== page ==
DALLAS — Texas debt issuance drops dramatically this week as the bond industry looks toward a holiday respite.

As of Friday, the only issues listed were in the $10 million range or less.

“That’s normal,” said Jeffrey Timlin, portfolio manager for Sage Advisory Services in Austin. “People are focused on the holiday season. The market makers will be taking off and trading desks will be staffed mostly by junior executives.”

But Timlin made it clear that the holiday slowdown was about the only thing normal about the municipal market in 2008.

“This has been a historic year by any stretch of the imagination,” he said. “If you told someone in early 2007 that the municipal bond insurance industry would be non-viable, that auction-rate securities would go belly-up, that investment banks like Lehman Brothers and Bear Stearns would disappear, you would probably have been locked up in the loony bin. You’ve seen this multitude of factors that hasn’t occurred pretty much in the history of the market.”

Despite the unprecedented turmoil, two large Texas deals did get done last week.

San Antonio on Friday managed to price $158 million of refunding bonds for its CPS Energy utility with short maturities ranging from 2010 to 2016 and yields ranging from 2.20% to 4.14%. Morgan Stanley was lead manager on the revenue bonds rated AA by Standard & Poor’s, Aa1 by Moody’s Investors Service. and AA-plus by Fitch Ratings.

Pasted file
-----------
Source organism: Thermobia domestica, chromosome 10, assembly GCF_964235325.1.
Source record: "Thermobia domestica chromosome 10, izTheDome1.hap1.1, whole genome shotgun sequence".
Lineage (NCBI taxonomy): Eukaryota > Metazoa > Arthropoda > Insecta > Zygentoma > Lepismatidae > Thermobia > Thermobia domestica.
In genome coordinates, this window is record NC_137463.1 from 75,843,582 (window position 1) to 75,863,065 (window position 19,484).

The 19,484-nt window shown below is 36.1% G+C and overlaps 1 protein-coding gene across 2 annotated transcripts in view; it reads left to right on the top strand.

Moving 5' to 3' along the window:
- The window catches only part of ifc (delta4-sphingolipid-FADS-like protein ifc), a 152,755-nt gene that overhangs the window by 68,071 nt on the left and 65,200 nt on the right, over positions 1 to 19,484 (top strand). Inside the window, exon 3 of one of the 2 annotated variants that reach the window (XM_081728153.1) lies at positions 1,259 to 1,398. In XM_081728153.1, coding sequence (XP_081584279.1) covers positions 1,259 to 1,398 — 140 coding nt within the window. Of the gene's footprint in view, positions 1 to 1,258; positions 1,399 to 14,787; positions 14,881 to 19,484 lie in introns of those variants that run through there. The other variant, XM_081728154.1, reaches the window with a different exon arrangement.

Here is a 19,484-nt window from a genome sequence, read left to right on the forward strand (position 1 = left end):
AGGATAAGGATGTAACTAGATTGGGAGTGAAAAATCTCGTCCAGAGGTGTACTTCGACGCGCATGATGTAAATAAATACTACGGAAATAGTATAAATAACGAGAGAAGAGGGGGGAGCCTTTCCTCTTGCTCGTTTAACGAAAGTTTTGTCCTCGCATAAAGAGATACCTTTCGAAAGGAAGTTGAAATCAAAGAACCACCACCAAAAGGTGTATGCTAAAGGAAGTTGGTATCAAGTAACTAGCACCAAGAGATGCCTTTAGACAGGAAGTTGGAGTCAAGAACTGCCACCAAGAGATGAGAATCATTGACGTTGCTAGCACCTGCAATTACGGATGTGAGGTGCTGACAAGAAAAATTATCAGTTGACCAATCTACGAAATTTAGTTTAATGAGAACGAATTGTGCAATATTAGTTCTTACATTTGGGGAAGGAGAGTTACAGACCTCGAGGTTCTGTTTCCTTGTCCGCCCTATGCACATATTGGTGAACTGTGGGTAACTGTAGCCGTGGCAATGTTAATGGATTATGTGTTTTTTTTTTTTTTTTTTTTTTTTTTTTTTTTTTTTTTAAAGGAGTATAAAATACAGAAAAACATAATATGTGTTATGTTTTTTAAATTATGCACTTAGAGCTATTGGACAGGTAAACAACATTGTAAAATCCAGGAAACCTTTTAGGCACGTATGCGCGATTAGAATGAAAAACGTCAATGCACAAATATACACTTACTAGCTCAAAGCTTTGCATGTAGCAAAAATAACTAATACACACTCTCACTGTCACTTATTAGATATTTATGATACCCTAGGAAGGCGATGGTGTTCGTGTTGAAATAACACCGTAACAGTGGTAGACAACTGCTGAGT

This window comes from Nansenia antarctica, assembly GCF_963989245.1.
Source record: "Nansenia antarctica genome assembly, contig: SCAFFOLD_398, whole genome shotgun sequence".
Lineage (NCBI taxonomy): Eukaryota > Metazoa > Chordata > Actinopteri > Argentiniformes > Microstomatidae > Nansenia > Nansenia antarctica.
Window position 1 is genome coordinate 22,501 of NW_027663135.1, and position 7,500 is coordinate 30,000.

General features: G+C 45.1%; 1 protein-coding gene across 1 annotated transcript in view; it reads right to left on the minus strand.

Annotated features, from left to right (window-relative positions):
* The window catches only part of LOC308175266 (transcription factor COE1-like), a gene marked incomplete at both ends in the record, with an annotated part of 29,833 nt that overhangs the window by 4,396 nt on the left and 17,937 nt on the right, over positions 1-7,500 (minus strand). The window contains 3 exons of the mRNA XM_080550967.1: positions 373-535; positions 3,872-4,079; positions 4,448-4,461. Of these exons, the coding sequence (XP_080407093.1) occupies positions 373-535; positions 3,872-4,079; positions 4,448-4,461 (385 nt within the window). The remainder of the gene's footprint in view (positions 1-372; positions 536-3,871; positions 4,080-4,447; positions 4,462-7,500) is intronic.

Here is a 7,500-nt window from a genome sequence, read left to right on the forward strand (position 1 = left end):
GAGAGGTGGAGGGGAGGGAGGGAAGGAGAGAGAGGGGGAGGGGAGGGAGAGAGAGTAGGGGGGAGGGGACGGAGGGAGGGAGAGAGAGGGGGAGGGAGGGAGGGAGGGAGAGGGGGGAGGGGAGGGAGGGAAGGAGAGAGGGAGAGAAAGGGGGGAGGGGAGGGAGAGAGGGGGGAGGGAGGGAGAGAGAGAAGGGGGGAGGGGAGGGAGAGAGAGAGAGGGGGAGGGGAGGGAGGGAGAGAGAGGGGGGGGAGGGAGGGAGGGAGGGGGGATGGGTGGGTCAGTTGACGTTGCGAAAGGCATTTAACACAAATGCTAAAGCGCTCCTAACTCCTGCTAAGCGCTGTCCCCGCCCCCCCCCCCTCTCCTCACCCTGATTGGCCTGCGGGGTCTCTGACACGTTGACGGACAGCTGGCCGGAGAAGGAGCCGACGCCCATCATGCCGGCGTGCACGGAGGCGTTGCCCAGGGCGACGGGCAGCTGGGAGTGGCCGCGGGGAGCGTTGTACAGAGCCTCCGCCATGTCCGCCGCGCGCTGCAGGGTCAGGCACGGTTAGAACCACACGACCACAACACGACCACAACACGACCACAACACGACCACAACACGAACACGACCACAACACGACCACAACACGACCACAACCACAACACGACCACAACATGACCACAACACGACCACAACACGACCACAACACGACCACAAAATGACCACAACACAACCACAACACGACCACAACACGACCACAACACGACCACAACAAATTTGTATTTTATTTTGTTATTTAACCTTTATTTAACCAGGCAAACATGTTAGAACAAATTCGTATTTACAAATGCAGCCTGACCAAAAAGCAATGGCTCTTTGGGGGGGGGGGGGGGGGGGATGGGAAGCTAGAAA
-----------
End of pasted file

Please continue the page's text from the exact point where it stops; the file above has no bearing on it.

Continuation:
On Wednesday, a syndicate led by Morgan Stanley sold the University of Texas System’s $257 million of triple-A rated revenue bonds with yields ranging from 2.14% to 5.35% and maturities from 2010 to 2024.

“With good quality ratings on both of those, there’s still a bid for that kind of debt, it’s just not as strong as in a normal environment,” Timlin said.

This week, small issuers take what little limelight is left, with two Central Texas communities planning to issue about $10 million each.

The Williamson County town of Taylor, north of Austin, is scheduled to sell $10 million of combination tax and revenue certificates of obligation in a competitive deal Tuesday.

Hays County, south of Austin will also sell $10 million competitively the same day.

The town of Little Elm near Dallas will offer $10.3 million of combination tax and limited pledge certificates of obligation in a negotiated deal through First Southwest Co.

And an issuer north of Houston, the Southern Montgomery County Utility District, will sell $6.4 million of unlimited-tax utility bonds on Wednesday. The bonds will be used for various improvements in the district.

Meanwhile, the number of deals listed on the day to day sales calendar, including about 10 from Texas, is building as market uncertainty keeps many transactions on hold.



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